Hal Willner, 'SNL’ Alum, Dead at 64 Due to Coronavirus

Tragedy has struck the Saturday Night Live family amid the coronavirus pandemic. According to Variety, Hal Willner, a long-time sketch music producer for SNL, has died of complications relating to the coronavirus. Willner was 64. The news comes a little over a week after Willner alluded to having the illness on his Twitter account, as Variety also noted.

Willner has been involved with making the musical skits for SNL since 1980. He also worked on another Lorne Michaels program, Sunday Night (which is also known as Night Music). On Sunday Night, which was an eclectic weekly music show hosted by David Sanborn from 1988 to 1990, Willner worked as a music coordinator. Of course, Willner also enjoyed a successful career outside of late-night television and sketch comedy.

The musician also produced albums for several high-profile artists. Variety reported that he produced albums for Marianne Faithfull, Laurie Anderson, Lucinda Williams and Lou Reed (including his final major studio album, Ecstasy). Additionally, he's helmed several full-length tribute specials, including 1988's Stay Awake: Various Interpretations of Music from Vintage Disney Films. The special saw performances from numerous acts such as the Replacements, Ringo Starr and Tom Waits singing renditions of classic Disney tracks. He has also produced others such as Amarcord Nino Rota, That's The Way I Feel Now: A Tribute to Thelonious Monk" and Weird Nightmare: Meditations on Mingus, the latter of which saw vocal interpretations from Elvis Costello, Leonard Cohen and Chuck D.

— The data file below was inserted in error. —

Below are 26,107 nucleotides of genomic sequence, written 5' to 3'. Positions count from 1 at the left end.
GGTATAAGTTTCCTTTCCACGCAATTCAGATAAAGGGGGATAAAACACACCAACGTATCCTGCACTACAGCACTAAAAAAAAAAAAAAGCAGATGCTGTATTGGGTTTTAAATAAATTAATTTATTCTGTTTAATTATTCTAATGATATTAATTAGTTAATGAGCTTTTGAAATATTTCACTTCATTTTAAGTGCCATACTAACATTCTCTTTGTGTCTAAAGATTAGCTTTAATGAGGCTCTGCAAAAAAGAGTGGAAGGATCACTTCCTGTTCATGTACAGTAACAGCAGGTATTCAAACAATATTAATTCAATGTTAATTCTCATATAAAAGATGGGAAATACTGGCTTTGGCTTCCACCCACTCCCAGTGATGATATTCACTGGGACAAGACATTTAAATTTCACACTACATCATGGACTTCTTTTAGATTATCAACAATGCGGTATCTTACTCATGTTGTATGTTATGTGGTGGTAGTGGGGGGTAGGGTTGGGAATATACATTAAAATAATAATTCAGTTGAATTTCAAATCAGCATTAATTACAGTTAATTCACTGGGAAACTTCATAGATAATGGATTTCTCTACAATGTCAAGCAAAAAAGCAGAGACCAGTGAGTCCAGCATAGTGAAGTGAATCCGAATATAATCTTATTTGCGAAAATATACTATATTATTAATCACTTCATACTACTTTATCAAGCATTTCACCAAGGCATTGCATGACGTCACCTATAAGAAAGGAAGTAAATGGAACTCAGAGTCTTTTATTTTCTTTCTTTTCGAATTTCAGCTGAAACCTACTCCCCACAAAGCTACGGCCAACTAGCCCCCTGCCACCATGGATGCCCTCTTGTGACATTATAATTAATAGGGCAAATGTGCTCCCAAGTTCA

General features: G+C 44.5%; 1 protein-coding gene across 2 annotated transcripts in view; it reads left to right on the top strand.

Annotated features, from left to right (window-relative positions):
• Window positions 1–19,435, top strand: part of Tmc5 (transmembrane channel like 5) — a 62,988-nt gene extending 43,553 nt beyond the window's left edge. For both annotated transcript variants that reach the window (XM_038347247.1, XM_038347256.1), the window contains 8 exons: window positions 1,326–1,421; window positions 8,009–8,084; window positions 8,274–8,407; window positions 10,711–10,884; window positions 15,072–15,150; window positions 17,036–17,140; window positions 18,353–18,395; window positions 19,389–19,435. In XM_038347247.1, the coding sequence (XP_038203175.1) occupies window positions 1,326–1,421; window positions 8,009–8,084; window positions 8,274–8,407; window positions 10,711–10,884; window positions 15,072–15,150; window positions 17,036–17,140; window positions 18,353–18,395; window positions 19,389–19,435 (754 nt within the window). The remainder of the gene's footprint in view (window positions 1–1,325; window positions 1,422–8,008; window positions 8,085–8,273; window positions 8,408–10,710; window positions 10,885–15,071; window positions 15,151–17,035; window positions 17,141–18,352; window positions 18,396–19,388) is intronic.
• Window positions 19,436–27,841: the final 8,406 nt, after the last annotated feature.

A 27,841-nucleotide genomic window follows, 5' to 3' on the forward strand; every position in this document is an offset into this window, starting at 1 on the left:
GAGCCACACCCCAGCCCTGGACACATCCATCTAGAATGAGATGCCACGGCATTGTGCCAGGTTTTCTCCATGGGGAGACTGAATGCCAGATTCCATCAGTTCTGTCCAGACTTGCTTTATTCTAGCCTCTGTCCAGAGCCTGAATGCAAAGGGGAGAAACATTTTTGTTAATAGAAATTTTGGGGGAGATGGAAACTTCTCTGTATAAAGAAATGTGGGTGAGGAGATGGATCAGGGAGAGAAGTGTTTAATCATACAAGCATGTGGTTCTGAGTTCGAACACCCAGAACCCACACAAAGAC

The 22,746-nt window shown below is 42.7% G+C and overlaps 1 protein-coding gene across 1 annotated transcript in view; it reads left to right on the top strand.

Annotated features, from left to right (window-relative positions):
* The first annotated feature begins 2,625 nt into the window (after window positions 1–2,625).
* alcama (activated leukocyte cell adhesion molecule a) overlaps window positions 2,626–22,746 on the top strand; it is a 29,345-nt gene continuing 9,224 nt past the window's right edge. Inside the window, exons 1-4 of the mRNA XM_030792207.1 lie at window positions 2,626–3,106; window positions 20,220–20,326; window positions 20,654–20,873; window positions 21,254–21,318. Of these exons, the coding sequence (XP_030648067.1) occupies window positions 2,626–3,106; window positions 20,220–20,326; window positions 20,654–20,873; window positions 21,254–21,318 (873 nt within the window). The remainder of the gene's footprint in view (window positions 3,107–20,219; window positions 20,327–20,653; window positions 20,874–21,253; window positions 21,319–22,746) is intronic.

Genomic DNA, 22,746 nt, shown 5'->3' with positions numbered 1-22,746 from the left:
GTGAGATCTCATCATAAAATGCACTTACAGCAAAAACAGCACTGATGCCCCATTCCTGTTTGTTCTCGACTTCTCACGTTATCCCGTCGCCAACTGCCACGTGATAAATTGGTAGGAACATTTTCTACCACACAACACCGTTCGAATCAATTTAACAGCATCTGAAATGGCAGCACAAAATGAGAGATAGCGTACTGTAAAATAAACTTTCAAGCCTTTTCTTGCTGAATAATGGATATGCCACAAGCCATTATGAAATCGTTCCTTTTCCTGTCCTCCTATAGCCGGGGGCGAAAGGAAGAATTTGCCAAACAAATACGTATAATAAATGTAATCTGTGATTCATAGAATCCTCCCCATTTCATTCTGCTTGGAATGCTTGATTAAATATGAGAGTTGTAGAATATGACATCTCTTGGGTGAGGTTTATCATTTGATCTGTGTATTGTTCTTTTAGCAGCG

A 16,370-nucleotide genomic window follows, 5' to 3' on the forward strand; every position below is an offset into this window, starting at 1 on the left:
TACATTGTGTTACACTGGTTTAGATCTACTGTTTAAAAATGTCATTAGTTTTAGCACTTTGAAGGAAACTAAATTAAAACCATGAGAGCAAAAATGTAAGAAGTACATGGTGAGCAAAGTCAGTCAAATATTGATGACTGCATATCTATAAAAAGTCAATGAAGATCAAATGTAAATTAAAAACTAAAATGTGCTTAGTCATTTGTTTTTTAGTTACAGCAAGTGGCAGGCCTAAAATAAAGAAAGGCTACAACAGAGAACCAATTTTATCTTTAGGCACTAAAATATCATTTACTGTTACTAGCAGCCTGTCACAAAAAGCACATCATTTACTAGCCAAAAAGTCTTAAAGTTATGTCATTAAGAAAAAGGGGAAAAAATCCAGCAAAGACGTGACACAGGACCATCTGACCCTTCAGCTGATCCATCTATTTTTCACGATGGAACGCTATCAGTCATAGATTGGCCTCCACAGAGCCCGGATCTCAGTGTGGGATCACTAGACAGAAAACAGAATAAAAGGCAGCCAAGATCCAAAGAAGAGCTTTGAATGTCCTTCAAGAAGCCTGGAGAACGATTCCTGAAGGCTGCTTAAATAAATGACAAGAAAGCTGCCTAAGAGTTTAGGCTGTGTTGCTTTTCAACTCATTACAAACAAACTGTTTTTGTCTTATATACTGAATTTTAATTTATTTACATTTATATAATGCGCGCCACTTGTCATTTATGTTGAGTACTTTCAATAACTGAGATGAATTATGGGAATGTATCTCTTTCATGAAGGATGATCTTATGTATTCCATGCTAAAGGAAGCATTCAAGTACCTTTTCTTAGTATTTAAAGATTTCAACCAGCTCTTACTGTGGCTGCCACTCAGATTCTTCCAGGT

"It's not any kind of radical thinking," Willner said in a New York Times profile in 2017 about how he gets artists together for these tributes. "That's what we had growing up. Bill Graham would have Led Zeppelin preceded by the Bonzo Dog Band and Rahsaan Roland Kirk on the same show. How many people saw Patti LaBelle opening for Richard Pryor? So it's just continuing a philosophy from that point of view. But people don't do that anymore."


"If I miss anything, it's the amount of eccentrics walking around, and hearing about culture everywhere on the street," he went on to share about what he misses about New York City. "It's still there. It just doesn't mix like it did. Most people I knew were into all of it. I was a watcher, not a doer. I still am. I remember walking Rahsaan Roland Kirk around New York when I was 18, and I went from that to producing Lou Reed. It's crazy. I had a big place at one time, both Anita Pallenberg and Marianne Faithfull were staying there at the same time. How lucky I was to be in the midst of that."